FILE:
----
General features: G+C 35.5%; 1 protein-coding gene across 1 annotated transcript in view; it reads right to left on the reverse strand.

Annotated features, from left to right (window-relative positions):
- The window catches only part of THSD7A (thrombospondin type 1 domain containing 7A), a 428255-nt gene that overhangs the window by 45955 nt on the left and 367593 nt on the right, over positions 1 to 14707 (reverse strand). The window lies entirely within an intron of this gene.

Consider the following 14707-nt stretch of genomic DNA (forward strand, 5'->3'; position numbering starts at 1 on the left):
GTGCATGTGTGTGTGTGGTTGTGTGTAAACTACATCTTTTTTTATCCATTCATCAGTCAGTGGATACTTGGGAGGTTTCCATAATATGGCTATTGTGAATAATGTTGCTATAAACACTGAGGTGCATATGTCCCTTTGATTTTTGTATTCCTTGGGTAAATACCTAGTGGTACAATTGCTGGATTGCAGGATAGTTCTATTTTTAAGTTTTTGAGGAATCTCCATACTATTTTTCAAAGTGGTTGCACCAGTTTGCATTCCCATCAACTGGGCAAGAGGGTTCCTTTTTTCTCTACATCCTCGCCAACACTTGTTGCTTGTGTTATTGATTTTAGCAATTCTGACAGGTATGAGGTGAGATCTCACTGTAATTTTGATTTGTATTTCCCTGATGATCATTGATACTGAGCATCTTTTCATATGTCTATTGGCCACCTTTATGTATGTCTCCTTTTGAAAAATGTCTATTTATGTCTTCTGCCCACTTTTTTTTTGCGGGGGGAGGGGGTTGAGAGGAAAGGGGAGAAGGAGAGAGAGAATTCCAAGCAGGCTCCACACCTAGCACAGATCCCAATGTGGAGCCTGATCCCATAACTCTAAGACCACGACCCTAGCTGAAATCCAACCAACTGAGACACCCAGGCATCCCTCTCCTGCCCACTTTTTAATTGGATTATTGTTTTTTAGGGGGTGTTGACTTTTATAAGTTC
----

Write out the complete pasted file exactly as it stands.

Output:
General features: G+C 35.5%; 1 protein-coding gene across 1 annotated transcript in view; it reads right to left on the reverse strand.

Annotated features, from left to right (window-relative positions):
- The window catches only part of THSD7A (thrombospondin type 1 domain containing 7A), a 428255-nt gene that overhangs the window by 45955 nt on the left and 367593 nt on the right, over positions 1 to 14707 (reverse strand). The window lies entirely within an intron of this gene.

Consider the following 14707-nt stretch of genomic DNA (forward strand, 5'->3'; position numbering starts at 1 on the left):
GTGCATGTGTGTGTGTGGTTGTGTGTAAACTACATCTTTTTTTATCCATTCATCAGTCAGTGGATACTTGGGAGGTTTCCATAATATGGCTATTGTGAATAATGTTGCTATAAACACTGAGGTGCATATGTCCCTTTGATTTTTGTATTCCTTGGGTAAATACCTAGTGGTACAATTGCTGGATTGCAGGATAGTTCTATTTTTAAGTTTTTGAGGAATCTCCATACTATTTTTCAAAGTGGTTGCACCAGTTTGCATTCCCATCAACTGGGCAAGAGGGTTCCTTTTTTCTCTACATCCTCGCCAACACTTGTTGCTTGTGTTATTGATTTTAGCAATTCTGACAGGTATGAGGTGAGATCTCACTGTAATTTTGATTTGTATTTCCCTGATGATCATTGATACTGAGCATCTTTTCATATGTCTATTGGCCACCTTTATGTATGTCTCCTTTTGAAAAATGTCTATTTATGTCTTCTGCCCACTTTTTTTTTGCGGGGGGAGGGGGTTGAGAGGAAAGGGGAGAAGGAGAGAGAGAATTCCAAGCAGGCTCCACACCTAGCACAGATCCCAATGTGGAGCCTGATCCCATAACTCTAAGACCACGACCCTAGCTGAAATCCAACCAACTGAGACACCCAGGCATCCCTCTCCTGCCCACTTTTTAATTGGATTATTGTTTTTTAGGGGGTGTTGACTTTTATAAGTTC